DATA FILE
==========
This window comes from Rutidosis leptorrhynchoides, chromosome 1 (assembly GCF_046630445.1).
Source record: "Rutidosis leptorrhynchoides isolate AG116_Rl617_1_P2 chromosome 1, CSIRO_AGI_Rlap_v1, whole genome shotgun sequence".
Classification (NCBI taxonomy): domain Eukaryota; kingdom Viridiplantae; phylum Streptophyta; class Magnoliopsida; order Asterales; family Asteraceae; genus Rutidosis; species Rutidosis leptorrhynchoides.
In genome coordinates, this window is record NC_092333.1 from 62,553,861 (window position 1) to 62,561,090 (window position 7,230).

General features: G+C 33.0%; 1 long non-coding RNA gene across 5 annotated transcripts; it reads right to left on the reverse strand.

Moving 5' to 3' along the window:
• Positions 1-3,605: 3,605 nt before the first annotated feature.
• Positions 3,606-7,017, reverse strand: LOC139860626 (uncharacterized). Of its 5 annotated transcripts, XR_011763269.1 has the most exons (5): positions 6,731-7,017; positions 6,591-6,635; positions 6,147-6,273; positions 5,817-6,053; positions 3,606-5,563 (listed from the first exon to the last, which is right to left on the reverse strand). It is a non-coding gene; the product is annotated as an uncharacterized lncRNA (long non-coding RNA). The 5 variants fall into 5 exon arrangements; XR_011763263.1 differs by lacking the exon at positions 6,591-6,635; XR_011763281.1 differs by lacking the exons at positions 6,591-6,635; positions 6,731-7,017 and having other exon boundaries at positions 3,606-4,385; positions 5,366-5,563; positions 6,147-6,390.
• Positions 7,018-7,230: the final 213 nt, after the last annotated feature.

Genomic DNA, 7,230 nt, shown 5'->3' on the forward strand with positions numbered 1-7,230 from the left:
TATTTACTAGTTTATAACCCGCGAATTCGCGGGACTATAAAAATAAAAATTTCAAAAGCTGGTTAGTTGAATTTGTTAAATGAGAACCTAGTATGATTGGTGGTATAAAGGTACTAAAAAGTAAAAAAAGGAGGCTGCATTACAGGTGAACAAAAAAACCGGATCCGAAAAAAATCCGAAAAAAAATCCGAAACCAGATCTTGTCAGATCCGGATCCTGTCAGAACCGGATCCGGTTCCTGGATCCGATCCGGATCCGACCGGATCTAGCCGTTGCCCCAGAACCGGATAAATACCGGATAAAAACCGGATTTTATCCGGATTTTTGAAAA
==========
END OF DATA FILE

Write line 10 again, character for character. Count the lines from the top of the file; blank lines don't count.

Genomic DNA, 7,230 nt, shown 5'->3' on the forward strand with positions numbered 1-7,230 from the left: